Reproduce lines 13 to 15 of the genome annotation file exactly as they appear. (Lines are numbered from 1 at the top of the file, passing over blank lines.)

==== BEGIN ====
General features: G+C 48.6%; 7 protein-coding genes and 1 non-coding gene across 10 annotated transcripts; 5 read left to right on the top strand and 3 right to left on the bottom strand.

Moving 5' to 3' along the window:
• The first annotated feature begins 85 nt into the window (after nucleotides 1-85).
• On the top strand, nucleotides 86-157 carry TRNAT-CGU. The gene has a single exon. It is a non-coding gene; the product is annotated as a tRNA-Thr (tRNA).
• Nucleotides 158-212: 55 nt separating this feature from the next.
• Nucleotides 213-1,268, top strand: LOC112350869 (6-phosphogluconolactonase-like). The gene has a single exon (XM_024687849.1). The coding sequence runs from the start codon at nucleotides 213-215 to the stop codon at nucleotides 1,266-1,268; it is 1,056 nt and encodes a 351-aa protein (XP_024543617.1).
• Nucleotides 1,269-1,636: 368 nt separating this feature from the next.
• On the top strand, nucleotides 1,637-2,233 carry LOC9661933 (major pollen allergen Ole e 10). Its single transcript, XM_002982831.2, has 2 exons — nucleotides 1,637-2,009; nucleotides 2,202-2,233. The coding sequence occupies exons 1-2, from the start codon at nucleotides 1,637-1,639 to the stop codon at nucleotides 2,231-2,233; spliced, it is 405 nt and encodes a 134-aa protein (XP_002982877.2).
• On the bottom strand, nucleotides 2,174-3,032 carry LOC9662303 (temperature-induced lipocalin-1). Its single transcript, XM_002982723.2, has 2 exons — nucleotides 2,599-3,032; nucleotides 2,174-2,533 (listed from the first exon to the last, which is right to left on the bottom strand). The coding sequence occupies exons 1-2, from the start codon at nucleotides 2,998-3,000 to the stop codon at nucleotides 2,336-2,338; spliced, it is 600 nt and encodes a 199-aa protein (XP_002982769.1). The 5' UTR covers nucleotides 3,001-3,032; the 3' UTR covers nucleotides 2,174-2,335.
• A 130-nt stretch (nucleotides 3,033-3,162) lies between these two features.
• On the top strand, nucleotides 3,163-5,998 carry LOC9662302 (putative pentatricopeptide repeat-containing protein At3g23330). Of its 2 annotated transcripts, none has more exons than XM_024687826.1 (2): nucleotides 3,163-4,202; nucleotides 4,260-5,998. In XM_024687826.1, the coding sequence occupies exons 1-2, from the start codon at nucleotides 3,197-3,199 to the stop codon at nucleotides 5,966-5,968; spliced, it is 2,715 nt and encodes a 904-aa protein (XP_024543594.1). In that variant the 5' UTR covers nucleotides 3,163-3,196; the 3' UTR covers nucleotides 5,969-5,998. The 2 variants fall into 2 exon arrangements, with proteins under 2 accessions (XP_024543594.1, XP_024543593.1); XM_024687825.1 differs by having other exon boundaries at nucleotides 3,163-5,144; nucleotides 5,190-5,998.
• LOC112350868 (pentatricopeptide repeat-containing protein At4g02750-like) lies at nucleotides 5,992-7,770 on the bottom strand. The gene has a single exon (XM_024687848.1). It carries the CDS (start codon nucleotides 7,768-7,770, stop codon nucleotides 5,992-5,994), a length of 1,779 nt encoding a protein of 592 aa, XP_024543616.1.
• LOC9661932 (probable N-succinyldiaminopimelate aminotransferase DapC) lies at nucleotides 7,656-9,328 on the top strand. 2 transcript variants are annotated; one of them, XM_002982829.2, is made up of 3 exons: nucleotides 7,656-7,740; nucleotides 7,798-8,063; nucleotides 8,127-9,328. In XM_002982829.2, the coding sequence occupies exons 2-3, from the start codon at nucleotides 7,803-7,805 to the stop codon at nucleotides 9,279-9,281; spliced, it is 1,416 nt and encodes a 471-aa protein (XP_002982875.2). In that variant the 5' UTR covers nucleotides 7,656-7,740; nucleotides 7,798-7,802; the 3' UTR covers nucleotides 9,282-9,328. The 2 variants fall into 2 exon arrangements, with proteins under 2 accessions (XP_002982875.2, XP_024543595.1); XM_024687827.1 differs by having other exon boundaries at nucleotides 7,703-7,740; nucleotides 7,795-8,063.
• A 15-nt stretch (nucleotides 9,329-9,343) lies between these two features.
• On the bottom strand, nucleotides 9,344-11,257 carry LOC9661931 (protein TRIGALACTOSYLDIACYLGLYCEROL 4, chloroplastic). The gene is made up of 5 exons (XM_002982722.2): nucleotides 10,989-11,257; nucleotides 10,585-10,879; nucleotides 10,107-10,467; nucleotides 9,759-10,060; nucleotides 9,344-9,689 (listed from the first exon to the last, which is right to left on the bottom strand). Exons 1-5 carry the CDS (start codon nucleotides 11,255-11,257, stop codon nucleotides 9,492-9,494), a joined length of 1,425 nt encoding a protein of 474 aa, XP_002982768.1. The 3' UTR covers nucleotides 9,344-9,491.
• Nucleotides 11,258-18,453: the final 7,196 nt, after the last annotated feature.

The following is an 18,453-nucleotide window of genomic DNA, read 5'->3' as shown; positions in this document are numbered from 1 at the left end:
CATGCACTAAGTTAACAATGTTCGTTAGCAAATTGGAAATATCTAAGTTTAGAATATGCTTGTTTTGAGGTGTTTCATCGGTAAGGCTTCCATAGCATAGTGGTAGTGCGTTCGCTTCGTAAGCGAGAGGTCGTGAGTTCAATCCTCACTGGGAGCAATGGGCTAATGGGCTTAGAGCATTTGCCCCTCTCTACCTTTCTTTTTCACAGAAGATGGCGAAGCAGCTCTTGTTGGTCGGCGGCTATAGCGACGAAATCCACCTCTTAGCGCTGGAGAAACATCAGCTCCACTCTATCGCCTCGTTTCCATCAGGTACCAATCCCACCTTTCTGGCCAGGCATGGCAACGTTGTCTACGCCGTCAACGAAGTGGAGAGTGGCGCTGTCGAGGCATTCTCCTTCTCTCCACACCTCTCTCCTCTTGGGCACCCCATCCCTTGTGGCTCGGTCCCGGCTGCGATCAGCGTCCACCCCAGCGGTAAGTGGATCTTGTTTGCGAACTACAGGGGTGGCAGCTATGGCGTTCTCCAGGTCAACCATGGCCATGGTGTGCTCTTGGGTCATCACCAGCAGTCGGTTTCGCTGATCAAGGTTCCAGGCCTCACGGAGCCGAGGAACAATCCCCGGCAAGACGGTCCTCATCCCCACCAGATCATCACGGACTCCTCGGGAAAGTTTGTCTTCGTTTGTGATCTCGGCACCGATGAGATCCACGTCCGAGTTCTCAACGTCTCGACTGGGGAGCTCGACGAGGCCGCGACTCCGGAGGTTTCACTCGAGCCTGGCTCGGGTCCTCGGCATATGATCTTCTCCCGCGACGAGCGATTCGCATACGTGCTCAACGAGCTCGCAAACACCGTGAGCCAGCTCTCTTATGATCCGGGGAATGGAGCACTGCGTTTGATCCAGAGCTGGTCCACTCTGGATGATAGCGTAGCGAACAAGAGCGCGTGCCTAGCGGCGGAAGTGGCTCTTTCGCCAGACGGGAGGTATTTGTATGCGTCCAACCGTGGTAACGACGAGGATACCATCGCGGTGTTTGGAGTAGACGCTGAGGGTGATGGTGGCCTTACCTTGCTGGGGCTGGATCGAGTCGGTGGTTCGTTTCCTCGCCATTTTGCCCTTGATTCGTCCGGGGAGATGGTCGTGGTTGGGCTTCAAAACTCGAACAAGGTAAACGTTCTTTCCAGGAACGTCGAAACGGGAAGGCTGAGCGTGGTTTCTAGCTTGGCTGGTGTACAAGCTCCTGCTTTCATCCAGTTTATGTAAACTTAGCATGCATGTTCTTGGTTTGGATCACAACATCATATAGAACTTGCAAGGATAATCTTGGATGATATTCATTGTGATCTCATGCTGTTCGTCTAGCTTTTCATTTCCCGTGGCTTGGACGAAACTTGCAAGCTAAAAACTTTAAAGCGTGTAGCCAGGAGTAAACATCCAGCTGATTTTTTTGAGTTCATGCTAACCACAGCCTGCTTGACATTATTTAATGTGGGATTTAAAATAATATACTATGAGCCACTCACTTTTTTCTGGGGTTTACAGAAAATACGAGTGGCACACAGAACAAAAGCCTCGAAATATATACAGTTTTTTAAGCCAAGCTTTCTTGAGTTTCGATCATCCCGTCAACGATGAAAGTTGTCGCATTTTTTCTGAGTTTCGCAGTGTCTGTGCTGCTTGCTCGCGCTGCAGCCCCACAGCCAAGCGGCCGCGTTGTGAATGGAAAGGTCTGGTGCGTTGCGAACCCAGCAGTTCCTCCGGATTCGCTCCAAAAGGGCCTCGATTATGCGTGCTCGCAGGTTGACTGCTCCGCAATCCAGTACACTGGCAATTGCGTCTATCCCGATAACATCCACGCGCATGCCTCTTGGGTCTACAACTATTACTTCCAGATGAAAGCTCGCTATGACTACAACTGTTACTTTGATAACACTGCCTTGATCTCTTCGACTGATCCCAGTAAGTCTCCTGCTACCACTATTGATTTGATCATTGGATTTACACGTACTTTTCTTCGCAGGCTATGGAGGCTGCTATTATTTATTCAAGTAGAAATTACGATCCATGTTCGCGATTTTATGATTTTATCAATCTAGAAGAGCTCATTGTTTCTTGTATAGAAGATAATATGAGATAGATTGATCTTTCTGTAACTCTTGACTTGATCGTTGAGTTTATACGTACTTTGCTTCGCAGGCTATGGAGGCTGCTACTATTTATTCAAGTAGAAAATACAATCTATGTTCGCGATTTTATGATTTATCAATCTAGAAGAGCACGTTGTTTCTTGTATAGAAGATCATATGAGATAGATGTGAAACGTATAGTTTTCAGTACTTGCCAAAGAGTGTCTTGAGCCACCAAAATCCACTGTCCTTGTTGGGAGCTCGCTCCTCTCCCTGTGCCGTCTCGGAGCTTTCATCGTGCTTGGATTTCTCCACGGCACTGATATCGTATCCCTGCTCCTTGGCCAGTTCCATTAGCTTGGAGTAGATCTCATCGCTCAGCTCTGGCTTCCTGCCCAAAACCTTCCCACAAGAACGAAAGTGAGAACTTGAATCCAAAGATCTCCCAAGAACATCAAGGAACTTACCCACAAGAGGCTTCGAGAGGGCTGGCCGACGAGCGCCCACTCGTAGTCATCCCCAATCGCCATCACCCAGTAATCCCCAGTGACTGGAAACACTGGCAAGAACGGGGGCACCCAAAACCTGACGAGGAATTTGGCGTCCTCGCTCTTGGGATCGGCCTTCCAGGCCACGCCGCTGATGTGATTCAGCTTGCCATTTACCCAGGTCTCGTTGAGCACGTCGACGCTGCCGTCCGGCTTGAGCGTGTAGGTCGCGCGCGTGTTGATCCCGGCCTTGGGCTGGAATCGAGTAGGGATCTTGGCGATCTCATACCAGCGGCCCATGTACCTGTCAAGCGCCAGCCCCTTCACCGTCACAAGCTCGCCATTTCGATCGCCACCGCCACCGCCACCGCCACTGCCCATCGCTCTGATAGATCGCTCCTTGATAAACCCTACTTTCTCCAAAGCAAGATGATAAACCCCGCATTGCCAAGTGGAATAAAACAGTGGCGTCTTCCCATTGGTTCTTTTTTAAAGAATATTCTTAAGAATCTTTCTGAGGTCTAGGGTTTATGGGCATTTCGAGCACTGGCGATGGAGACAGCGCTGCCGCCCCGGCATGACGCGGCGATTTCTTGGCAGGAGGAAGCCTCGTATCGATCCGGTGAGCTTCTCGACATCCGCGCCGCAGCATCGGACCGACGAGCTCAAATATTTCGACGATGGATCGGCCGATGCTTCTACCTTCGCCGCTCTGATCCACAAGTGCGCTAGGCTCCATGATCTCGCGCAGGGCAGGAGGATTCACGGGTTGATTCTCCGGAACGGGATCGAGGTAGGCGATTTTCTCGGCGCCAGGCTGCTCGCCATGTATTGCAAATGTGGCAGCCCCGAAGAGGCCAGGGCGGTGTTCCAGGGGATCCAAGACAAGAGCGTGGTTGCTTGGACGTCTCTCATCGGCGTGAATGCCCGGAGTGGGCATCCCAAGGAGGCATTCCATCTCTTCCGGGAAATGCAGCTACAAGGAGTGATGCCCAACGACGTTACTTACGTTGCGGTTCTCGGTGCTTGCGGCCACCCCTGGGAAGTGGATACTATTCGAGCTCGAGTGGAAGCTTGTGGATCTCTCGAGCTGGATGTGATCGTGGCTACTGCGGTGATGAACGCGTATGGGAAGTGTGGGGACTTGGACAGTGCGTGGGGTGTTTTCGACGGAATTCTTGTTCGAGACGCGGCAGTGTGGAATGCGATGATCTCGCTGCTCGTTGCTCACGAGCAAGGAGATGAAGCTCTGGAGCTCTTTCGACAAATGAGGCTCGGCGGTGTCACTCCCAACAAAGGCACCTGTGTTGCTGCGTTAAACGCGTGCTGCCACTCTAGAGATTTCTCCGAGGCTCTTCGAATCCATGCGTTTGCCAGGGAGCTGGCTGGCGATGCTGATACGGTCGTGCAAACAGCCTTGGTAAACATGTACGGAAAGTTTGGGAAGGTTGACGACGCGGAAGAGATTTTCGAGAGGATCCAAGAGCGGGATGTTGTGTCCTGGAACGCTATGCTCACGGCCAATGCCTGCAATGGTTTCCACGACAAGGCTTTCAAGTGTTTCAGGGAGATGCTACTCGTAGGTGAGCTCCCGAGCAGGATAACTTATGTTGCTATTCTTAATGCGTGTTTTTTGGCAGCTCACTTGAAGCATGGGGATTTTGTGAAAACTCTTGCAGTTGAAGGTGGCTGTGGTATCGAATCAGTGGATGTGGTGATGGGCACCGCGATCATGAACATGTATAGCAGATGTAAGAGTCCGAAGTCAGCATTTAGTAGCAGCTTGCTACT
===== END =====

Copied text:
• LOC9661932 (probable N-succinyldiaminopimelate aminotransferase DapC) lies at nucleotides 7,656-9,328 on the top strand. 2 transcript variants are annotated; one of them, XM_002982829.2, is made up of 3 exons: nucleotides 7,656-7,740; nucleotides 7,798-8,063; nucleotides 8,127-9,328. In XM_002982829.2, the coding sequence occupies exons 2-3, from the start codon at nucleotides 7,803-7,805 to the stop codon at nucleotides 9,279-9,281; spliced, it is 1,416 nt and encodes a 471-aa protein (XP_002982875.2). In that variant the 5' UTR covers nucleotides 7,656-7,740; nucleotides 7,798-7,802; the 3' UTR covers nucleotides 9,282-9,328. The 2 variants fall into 2 exon arrangements, with proteins under 2 accessions (XP_002982875.2, XP_024543595.1); XM_024687827.1 differs by having other exon boundaries at nucleotides 7,703-7,740; nucleotides 7,795-8,063.
• A 15-nt stretch (nucleotides 9,329-9,343) lies between these two features.
• On the bottom strand, nucleotides 9,344-11,257 carry LOC9661931 (protein TRIGALACTOSYLDIACYLGLYCEROL 4, chloroplastic). The gene is made up of 5 exons (XM_002982722.2): nucleotides 10,989-11,257; nucleotides 10,585-10,879; nucleotides 10,107-10,467; nucleotides 9,759-10,060; nucleotides 9,344-9,689 (listed from the first exon to the last, which is right to left on the bottom strand). Exons 1-5 carry the CDS (start codon nucleotides 11,255-11,257, stop codon nucleotides 9,492-9,494), a joined length of 1,425 nt encoding a protein of 474 aa, XP_002982768.1. The 3' UTR covers nucleotides 9,344-9,491.